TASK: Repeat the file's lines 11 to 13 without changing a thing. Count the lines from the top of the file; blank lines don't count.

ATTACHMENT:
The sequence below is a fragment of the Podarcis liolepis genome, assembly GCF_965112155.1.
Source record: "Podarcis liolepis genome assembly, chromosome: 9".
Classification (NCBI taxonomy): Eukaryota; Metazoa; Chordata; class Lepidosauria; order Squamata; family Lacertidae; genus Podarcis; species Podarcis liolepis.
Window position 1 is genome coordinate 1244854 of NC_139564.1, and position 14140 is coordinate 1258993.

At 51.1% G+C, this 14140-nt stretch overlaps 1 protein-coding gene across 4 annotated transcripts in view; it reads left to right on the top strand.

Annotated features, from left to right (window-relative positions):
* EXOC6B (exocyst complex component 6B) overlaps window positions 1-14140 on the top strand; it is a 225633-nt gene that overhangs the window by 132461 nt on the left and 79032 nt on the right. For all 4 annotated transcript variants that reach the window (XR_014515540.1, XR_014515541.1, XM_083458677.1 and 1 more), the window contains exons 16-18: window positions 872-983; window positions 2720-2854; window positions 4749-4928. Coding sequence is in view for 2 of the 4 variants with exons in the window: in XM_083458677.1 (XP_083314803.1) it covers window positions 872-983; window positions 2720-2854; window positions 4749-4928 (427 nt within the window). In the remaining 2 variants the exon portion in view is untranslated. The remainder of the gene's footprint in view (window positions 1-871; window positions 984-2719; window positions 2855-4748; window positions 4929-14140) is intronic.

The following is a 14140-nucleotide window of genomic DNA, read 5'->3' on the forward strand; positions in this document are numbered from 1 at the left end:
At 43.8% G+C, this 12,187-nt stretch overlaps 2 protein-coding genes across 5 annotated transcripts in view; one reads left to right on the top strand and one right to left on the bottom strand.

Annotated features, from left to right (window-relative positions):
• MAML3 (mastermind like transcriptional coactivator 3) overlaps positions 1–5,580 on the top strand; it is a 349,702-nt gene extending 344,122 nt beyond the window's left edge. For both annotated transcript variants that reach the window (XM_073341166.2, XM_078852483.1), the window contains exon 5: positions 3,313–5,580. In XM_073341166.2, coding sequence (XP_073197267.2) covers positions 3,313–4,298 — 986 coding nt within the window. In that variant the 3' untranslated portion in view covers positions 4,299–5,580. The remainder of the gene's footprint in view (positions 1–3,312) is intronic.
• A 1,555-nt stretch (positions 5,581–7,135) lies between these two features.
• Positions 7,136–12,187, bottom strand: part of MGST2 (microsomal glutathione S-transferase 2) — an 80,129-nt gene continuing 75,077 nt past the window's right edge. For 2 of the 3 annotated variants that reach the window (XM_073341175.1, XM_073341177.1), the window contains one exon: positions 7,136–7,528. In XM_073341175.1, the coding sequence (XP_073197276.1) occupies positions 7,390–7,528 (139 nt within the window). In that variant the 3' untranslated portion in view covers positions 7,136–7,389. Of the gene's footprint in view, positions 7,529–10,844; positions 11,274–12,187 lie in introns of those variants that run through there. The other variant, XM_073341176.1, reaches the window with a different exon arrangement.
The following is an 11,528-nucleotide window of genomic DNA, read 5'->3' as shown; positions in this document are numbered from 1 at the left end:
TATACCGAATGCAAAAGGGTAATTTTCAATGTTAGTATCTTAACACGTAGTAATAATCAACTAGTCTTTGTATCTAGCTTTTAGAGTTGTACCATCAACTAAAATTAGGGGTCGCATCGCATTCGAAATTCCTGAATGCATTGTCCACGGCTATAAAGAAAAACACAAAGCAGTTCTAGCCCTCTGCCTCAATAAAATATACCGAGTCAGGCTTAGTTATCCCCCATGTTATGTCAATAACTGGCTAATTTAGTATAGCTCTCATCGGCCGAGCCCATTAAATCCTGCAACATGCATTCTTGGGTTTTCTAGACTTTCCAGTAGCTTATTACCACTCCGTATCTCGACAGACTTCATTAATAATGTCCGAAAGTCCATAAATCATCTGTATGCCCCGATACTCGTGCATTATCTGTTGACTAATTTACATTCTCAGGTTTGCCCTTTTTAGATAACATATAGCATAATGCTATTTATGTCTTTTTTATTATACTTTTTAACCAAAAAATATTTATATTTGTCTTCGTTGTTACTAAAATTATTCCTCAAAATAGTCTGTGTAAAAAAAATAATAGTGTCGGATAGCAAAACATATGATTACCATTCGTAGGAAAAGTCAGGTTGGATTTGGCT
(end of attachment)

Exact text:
• MAML3 (mastermind like transcriptional coactivator 3) overlaps positions 1–5,580 on the top strand; it is a 349,702-nt gene extending 344,122 nt beyond the window's left edge. For both annotated transcript variants that reach the window (XM_073341166.2, XM_078852483.1), the window contains exon 5: positions 3,313–5,580. In XM_073341166.2, coding sequence (XP_073197267.2) covers positions 3,313–4,298 — 986 coding nt within the window. In that variant the 3' untranslated portion in view covers positions 4,299–5,580. The remainder of the gene's footprint in view (positions 1–3,312) is intronic.
• A 1,555-nt stretch (positions 5,581–7,135) lies between these two features.
• Positions 7,136–12,187, bottom strand: part of MGST2 (microsomal glutathione S-transferase 2) — an 80,129-nt gene continuing 75,077 nt past the window's right edge. For 2 of the 3 annotated variants that reach the window (XM_073341175.1, XM_073341177.1), the window contains one exon: positions 7,136–7,528. In XM_073341175.1, the coding sequence (XP_073197276.1) occupies positions 7,390–7,528 (139 nt within the window). In that variant the 3' untranslated portion in view covers positions 7,136–7,389. Of the gene's footprint in view, positions 7,529–10,844; positions 11,274–12,187 lie in introns of those variants that run through there. The other variant, XM_073341176.1, reaches the window with a different exon arrangement.